Fair Remedy For Taxing Headaches
From Tampa Bay Online
If we didn't know better, the extravagant (and alarmingly routine) mea culpa episodes conducted by various nominees to top White House jobs would make us think all those bright bananas mistook Steve Martin for H&R Block.
I mean, here come Tim Geithner, the smart guy from the New York federal reserve bank; Tom Daschle, the former U.S. Senate majority leader; and Nancy Killefer, a Clinton-administration official, all seeking cabinet-level assignments, all admitting past tax-paying lapses and all pretty much applying the punch line from Martin's how-to-make-a-million-dollars-and-not-pay-taxes shtick: “I forgot.”
About that. Delivered while wearing a white suit, a banjo and an arrow-through-the-head prop, the bit is your basic laugh-riot classic. Delivered to a collection of news media microphones ... not so much.
Still, President Obama got one of the three successfully through to confirmation, which, in some circles, constitutes success.
FairTax: Homerun Derby
Linder champions an overhaul of federal tax collections that is as radical as it is sensible: Replace virtually all federal taxes with a levy on retail consumption. Yes, we're talking about the so-called “FairTax,” but this time for reasons besides what its adoption would accomplish on behalf of American productivity, income growth and global competitive edge. (Briefly: breathtaking explosiveness.)
Even as Congress debates tinkering — again — at the edges, l'affaire des denommes dramatically exposes the tax code's unnecessarily Byzantine structure. Its design encourages, even facilitates, cheating.
The transgressions committed by Geithner, Daschle and Killefer are neither novel nor especially nefarious. A house painter tells me he declares the first $50,000 of income; after that, he's off the books. The lawn service guy suggests he would accept less for his services if he was paid in cash. And who asks for the babysitter's Social Security number?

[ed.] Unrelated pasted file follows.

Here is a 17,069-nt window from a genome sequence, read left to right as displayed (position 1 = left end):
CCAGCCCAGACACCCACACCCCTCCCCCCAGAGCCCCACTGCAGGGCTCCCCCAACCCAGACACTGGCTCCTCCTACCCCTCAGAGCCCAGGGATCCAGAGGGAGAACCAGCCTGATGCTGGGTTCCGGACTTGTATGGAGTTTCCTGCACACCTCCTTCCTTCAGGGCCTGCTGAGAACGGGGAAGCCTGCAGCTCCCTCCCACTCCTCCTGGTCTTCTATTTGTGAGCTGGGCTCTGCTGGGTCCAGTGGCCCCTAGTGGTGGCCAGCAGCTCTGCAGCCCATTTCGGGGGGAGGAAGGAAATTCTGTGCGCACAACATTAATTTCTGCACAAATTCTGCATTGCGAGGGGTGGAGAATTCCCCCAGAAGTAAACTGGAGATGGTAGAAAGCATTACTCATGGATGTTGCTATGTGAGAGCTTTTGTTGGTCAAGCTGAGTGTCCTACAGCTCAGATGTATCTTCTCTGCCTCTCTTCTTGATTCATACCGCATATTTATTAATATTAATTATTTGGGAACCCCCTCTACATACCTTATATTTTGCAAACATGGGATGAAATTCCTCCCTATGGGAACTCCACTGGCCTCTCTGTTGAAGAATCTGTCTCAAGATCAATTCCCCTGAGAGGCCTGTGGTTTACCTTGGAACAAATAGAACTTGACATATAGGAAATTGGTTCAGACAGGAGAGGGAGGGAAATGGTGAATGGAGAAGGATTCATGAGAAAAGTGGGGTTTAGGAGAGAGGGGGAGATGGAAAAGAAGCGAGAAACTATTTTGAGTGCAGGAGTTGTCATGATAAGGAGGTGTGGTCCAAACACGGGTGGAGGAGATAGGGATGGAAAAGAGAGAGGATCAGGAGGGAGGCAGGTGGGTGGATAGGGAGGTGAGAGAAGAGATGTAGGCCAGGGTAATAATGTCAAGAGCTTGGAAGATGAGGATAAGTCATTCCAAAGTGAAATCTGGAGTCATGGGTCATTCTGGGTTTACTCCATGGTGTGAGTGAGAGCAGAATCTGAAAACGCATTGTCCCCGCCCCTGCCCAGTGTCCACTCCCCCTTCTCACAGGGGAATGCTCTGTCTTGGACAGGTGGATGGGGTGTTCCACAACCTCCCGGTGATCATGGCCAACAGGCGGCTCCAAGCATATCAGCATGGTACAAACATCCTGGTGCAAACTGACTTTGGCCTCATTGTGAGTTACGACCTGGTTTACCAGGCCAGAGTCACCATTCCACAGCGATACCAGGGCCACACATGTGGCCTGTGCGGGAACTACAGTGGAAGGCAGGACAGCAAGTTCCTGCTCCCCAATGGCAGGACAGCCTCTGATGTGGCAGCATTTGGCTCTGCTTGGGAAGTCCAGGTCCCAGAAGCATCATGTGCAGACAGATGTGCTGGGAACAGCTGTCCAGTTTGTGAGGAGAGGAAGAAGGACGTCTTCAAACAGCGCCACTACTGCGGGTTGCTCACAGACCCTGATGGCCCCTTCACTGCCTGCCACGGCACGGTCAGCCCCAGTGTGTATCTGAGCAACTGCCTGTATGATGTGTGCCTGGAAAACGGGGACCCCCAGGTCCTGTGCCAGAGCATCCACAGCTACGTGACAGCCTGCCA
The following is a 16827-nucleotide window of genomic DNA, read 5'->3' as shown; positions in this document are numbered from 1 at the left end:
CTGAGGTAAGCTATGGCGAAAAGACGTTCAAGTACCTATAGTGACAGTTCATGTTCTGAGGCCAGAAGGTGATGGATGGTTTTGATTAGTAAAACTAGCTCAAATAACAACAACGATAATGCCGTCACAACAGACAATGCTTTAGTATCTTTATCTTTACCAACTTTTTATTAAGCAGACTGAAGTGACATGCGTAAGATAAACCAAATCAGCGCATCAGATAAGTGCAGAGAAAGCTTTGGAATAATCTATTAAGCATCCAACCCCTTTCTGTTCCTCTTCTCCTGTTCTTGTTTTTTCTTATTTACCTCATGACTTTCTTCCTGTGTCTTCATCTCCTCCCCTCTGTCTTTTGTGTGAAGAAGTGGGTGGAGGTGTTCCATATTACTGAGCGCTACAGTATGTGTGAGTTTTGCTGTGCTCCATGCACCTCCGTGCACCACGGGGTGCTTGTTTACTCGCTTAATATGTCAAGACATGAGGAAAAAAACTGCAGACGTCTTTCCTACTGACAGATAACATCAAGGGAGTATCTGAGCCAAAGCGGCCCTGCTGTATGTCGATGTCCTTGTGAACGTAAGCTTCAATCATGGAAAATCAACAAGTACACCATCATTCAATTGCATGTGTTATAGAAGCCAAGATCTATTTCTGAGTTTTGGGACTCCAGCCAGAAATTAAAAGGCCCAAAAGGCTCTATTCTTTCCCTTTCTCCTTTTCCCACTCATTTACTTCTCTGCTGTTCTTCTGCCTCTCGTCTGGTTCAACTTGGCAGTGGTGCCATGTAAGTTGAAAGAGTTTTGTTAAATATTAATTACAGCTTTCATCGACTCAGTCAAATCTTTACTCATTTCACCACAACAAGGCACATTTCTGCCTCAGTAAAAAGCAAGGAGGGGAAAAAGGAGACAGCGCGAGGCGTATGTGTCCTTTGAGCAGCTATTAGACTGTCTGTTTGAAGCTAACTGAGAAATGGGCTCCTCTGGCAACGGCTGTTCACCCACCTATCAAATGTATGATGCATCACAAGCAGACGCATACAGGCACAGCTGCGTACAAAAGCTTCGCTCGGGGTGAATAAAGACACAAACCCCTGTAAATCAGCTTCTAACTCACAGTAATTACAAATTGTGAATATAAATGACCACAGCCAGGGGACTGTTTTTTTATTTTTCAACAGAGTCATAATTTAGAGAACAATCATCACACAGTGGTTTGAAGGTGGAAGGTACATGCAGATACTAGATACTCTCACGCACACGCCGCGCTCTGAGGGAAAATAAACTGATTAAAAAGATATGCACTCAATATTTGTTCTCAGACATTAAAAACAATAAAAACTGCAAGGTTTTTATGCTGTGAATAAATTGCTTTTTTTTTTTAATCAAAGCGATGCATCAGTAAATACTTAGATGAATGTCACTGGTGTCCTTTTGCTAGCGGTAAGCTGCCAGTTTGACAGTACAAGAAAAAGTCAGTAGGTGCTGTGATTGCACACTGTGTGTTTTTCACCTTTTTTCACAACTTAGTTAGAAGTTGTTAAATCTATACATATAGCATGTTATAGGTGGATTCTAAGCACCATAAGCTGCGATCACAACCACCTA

No More Tax Cheats
The FairTax stops all that, and more. Washington's interest in your income, in all its forms — even free limousine service — ends. (Notably, a “flat tax” would preserve that opportunity to chisel.)
Instead, the feds collect when you spend. Hire all the workers you can afford, and, because you're not footing payroll taxes or retaining an accountant, you can employ more. Start a business; you won't pay a dime in self-employment tax.
As unhesitating co-sponsors of the bill, Pasco's representatives in Congress, Republicans Gus Bilirakis and Ginny Brown-Waite, have endorsed its multiple benefits. Its genius was never more evident. Had America gone to a consumption tax the first (or second, or third) time Linder introduced it, in 1999, Obama's Tax Cheat Trio would have sailed, unblemished, to confirmation.
Imagine. Republicans staking out a position beneficial to Democrats. Well, and with apologies to Steve Martin — excuuuuuuse me — they're Americans, too.